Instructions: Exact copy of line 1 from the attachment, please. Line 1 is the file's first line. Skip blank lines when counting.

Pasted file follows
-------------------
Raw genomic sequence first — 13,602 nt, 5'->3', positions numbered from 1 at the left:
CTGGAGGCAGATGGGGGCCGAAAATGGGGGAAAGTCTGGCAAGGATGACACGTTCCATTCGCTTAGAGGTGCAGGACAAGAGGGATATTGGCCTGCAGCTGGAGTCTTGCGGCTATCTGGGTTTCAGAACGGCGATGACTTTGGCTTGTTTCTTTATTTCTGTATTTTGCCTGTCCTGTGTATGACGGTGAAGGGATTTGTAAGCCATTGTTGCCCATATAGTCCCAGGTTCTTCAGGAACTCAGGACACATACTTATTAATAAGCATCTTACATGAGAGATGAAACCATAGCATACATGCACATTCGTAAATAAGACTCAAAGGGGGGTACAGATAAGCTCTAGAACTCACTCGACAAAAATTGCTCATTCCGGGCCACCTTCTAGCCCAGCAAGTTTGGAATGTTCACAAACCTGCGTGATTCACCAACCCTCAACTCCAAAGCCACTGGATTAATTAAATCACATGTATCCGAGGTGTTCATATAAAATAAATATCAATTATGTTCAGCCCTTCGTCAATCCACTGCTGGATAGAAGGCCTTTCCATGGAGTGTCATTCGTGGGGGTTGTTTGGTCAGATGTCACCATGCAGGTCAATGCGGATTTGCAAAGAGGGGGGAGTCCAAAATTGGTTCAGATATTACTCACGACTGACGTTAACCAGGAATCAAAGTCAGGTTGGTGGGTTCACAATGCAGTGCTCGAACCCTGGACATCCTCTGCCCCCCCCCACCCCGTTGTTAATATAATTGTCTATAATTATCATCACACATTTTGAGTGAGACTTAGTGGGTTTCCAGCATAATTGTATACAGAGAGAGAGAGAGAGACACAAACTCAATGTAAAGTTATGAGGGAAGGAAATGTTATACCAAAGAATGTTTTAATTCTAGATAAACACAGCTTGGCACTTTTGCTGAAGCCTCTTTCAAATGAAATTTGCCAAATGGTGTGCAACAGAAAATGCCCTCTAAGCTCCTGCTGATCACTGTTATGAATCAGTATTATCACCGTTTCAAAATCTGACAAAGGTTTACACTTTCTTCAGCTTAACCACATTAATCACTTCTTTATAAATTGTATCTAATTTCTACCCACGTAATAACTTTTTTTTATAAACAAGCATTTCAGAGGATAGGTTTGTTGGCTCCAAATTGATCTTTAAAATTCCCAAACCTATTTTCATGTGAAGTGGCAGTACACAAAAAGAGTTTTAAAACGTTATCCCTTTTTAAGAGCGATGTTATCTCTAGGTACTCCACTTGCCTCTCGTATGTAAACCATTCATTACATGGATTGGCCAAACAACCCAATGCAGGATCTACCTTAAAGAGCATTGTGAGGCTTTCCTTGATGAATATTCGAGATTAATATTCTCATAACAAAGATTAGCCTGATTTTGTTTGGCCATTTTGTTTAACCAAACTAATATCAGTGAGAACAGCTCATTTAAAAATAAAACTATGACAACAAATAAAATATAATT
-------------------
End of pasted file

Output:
Raw genomic sequence first — 13,602 nt, 5'->3', positions numbered from 1 at the left: